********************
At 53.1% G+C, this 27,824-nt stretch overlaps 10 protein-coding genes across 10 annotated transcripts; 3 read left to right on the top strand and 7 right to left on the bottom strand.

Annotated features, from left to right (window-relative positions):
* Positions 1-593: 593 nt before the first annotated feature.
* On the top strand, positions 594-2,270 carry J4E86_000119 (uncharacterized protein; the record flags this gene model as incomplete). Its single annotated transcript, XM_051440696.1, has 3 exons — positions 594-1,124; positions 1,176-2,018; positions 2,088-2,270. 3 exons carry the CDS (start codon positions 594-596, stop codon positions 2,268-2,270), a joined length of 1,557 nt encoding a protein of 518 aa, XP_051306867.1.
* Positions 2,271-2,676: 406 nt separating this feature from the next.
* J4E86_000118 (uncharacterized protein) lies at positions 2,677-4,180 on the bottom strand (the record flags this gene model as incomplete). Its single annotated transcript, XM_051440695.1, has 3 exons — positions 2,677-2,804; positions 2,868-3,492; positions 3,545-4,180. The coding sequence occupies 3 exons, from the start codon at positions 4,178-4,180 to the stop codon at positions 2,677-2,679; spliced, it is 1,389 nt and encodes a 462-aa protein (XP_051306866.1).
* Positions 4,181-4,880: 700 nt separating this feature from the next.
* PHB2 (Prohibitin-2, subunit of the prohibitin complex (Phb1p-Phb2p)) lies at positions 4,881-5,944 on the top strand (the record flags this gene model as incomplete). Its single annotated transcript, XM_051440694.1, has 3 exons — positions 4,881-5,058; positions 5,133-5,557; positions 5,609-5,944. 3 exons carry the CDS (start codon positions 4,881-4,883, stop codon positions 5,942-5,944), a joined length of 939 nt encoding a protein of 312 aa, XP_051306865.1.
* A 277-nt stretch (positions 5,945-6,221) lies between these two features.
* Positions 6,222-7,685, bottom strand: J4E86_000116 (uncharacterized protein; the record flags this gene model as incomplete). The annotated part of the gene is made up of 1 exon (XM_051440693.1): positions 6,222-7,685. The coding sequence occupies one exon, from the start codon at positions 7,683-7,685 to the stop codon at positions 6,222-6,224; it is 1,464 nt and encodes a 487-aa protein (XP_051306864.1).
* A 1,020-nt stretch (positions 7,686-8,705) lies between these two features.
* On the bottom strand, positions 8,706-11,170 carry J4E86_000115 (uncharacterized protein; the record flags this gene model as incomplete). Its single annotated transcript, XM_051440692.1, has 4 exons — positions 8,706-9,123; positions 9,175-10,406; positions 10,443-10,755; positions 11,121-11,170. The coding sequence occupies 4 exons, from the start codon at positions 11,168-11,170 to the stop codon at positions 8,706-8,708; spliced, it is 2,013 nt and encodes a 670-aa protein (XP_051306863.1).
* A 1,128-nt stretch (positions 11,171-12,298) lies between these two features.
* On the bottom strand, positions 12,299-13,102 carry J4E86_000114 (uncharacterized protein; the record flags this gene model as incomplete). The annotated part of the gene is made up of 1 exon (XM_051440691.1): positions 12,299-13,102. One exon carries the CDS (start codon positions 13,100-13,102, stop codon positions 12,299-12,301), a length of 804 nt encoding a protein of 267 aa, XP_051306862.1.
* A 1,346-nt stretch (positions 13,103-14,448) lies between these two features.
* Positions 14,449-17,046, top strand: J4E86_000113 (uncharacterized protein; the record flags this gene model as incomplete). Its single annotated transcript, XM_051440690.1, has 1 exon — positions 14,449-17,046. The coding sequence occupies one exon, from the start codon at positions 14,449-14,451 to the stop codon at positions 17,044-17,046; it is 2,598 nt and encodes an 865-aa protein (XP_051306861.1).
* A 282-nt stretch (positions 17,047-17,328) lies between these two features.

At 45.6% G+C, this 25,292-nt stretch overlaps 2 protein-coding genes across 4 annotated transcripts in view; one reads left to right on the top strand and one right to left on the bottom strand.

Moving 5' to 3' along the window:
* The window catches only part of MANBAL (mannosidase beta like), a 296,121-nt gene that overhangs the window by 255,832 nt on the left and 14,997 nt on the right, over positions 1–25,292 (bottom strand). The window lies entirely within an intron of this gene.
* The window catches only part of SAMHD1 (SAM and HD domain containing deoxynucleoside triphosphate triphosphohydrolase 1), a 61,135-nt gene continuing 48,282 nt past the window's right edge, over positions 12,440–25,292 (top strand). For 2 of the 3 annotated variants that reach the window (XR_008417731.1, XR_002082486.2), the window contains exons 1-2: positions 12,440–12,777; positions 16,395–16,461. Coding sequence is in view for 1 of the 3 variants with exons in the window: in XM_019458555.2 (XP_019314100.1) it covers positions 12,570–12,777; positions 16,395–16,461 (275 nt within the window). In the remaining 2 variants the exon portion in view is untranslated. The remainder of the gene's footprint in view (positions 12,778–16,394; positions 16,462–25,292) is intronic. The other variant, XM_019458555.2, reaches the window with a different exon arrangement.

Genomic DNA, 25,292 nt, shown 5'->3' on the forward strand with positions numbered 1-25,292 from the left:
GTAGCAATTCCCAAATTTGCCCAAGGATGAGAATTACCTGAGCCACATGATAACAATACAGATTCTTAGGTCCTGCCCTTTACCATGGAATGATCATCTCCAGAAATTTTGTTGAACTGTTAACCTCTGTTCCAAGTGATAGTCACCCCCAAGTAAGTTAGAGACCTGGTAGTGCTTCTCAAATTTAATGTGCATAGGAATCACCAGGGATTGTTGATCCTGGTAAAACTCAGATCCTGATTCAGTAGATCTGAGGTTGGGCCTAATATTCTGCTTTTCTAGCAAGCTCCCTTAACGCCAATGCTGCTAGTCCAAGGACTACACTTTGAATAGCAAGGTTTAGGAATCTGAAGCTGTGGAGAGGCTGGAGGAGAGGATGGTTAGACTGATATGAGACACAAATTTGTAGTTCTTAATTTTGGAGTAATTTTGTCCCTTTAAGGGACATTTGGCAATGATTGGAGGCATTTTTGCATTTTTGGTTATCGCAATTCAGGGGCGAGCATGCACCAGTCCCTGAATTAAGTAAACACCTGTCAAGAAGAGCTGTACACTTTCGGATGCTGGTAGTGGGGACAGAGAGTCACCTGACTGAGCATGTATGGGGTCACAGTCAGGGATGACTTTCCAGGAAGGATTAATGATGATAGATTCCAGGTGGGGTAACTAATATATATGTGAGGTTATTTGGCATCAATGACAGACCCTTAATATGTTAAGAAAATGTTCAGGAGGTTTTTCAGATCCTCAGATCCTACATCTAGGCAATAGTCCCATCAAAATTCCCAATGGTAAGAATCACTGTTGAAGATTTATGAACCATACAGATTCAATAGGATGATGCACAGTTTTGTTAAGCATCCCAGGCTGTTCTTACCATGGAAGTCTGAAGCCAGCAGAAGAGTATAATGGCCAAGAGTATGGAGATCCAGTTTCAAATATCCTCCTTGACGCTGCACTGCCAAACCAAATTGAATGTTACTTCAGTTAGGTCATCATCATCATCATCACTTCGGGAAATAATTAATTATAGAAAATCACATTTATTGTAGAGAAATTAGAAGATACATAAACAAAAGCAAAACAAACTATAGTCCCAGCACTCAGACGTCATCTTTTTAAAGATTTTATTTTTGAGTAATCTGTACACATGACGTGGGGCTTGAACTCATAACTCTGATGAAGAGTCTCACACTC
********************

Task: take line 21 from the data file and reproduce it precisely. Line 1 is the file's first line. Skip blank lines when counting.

* The window catches only part of SAMHD1 (SAM and HD domain containing deoxynucleoside triphosphate triphosphohydrolase 1), a 61,135-nt gene continuing 48,282 nt past the window's right edge, over positions 12,440–25,292 (top strand). For 2 of the 3 annotated variants that reach the window (XR_008417731.1, XR_002082486.2), the window contains exons 1-2: positions 12,440–12,777; positions 16,395–16,461. Coding sequence is in view for 1 of the 3 variants with exons in the window: in XM_019458555.2 (XP_019314100.1) it covers positions 12,570–12,777; positions 16,395–16,461 (275 nt within the window). In the remaining 2 variants the exon portion in view is untranslated. The remainder of the gene's footprint in view (positions 12,778–16,394; positions 16,462–25,292) is intronic. The other variant, XM_019458555.2, reaches the window with a different exon arrangement.